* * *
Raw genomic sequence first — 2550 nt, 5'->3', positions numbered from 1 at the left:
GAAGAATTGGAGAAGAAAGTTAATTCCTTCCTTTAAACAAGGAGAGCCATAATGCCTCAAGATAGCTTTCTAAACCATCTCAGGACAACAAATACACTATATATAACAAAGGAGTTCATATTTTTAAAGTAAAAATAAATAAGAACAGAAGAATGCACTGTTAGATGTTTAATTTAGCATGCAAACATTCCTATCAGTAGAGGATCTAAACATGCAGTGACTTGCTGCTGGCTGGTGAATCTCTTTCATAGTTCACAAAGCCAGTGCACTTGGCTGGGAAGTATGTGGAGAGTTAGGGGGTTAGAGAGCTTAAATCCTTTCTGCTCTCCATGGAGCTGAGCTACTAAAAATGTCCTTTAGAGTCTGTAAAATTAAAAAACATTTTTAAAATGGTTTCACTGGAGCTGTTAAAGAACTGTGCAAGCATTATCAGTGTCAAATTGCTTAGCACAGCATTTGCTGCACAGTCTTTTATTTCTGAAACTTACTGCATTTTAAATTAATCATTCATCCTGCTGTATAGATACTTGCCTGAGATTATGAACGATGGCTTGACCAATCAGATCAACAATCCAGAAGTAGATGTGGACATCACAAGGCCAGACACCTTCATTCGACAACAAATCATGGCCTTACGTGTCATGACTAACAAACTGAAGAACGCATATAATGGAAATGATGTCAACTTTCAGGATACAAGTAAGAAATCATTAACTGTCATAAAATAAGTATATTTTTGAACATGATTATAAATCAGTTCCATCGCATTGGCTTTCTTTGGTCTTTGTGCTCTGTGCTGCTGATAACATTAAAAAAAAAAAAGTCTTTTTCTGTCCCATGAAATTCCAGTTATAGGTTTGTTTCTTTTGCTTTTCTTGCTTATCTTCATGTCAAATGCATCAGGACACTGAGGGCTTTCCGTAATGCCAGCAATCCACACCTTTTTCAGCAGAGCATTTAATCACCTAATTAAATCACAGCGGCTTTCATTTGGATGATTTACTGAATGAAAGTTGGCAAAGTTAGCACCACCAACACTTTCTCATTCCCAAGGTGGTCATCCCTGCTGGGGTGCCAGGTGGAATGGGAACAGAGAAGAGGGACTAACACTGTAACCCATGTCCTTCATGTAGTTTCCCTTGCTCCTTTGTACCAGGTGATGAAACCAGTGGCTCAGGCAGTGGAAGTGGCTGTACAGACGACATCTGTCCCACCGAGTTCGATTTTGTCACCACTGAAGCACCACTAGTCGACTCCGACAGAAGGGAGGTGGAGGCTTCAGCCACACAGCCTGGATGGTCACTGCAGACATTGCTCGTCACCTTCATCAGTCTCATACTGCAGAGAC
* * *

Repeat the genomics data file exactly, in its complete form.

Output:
Raw genomic sequence first — 2550 nt, 5'->3', positions numbered from 1 at the left:
GAAGAATTGGAGAAGAAAGTTAATTCCTTCCTTTAAACAAGGAGAGCCATAATGCCTCAAGATAGCTTTCTAAACCATCTCAGGACAACAAATACACTATATATAACAAAGGAGTTCATATTTTTAAAGTAAAAATAAATAAGAACAGAAGAATGCACTGTTAGATGTTTAATTTAGCATGCAAACATTCCTATCAGTAGAGGATCTAAACATGCAGTGACTTGCTGCTGGCTGGTGAATCTCTTTCATAGTTCACAAAGCCAGTGCACTTGGCTGGGAAGTATGTGGAGAGTTAGGGGGTTAGAGAGCTTAAATCCTTTCTGCTCTCCATGGAGCTGAGCTACTAAAAATGTCCTTTAGAGTCTGTAAAATTAAAAAACATTTTTAAAATGGTTTCACTGGAGCTGTTAAAGAACTGTGCAAGCATTATCAGTGTCAAATTGCTTAGCACAGCATTTGCTGCACAGTCTTTTATTTCTGAAACTTACTGCATTTTAAATTAATCATTCATCCTGCTGTATAGATACTTGCCTGAGATTATGAACGATGGCTTGACCAATCAGATCAACAATCCAGAAGTAGATGTGGACATCACAAGGCCAGACACCTTCATTCGACAACAAATCATGGCCTTACGTGTCATGACTAACAAACTGAAGAACGCATATAATGGAAATGATGTCAACTTTCAGGATACAAGTAAGAAATCATTAACTGTCATAAAATAAGTATATTTTTGAACATGATTATAAATCAGTTCCATCGCATTGGCTTTCTTTGGTCTTTGTGCTCTGTGCTGCTGATAACATTAAAAAAAAAAAAGTCTTTTTCTGTCCCATGAAATTCCAGTTATAGGTTTGTTTCTTTTGCTTTTCTTGCTTATCTTCATGTCAAATGCATCAGGACACTGAGGGCTTTCCGTAATGCCAGCAATCCACACCTTTTTCAGCAGAGCATTTAATCACCTAATTAAATCACAGCGGCTTTCATTTGGATGATTTACTGAATGAAAGTTGGCAAAGTTAGCACCACCAACACTTTCTCATTCCCAAGGTGGTCATCCCTGCTGGGGTGCCAGGTGGAATGGGAACAGAGAAGAGGGACTAACACTGTAACCCATGTCCTTCATGTAGTTTCCCTTGCTCCTTTGTACCAGGTGATGAAACCAGTGGCTCAGGCAGTGGAAGTGGCTGTACAGACGACATCTGTCCCACCGAGTTCGATTTTGTCACCACTGAAGCACCACTAGTCGACTCCGACAGAAGGGAGGTGGAGGCTTCAGCCACACAGCCTGGATGGTCACTGCAGACATTGCTCGTCACCTTCATCAGTCTCATACTGCAGAGAC